The birth of Mediterranean cuisine, Vincenzo Corrado

Updated: Jul 20

Italian chef, philosopher and man of letters, Vincenzo Corrado lived between the 18th and 19th centuries as the 'Head of Mouth Services' of his prince and became a beacon of modern noble cuisine, delighting guests with opulent hospitality. He was, for example, the cook for Prince Michael IV Imperiali.

We know Corrado today because he was the first chef to write what is now universally known as "Mediterranean cuisine" and the first to promote great regional Italian cuisine. In fact, in 1773 he published 'Il cuoco Galante', which was defined at the time as a book of haute cuisine. Considered a true manual of organic gastronomy, 'Il Cuoco Galante' was a great success. The book's fame spread beyond the borders of the Kingdom of Naples and Italy.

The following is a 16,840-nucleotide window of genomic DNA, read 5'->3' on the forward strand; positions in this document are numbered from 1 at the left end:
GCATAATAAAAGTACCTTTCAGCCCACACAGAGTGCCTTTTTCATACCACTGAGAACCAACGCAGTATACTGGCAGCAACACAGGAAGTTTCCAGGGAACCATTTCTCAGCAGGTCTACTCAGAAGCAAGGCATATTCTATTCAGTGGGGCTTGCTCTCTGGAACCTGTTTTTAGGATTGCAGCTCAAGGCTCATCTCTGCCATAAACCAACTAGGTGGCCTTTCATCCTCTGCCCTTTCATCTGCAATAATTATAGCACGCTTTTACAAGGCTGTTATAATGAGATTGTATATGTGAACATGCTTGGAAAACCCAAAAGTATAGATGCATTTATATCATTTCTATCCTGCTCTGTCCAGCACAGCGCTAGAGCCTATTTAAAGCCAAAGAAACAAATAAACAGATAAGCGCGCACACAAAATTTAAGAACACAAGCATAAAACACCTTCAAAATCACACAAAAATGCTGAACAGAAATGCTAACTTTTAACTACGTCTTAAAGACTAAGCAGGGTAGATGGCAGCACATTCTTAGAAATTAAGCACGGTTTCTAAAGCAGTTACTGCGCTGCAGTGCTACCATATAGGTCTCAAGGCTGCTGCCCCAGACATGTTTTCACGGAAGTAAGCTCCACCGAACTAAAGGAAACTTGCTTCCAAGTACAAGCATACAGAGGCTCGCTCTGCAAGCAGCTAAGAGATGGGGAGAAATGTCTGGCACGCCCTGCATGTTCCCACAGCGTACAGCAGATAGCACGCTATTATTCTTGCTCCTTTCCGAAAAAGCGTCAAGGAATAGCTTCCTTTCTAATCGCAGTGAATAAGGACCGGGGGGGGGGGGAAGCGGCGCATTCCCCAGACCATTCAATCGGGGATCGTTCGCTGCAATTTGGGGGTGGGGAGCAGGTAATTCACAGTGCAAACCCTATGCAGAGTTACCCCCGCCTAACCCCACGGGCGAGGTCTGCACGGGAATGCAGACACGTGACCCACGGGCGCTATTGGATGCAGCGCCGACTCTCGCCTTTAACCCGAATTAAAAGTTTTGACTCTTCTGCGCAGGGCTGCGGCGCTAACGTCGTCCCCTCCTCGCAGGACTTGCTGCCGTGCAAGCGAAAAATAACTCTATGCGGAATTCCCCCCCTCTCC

Vincenzo Corrado prepared elegant banquets at the court of the nobles of Naples, coordinating a small army of butlers, servants and pages. His lunches and dinners included a vast assortment of imaginatively matched dishes, ser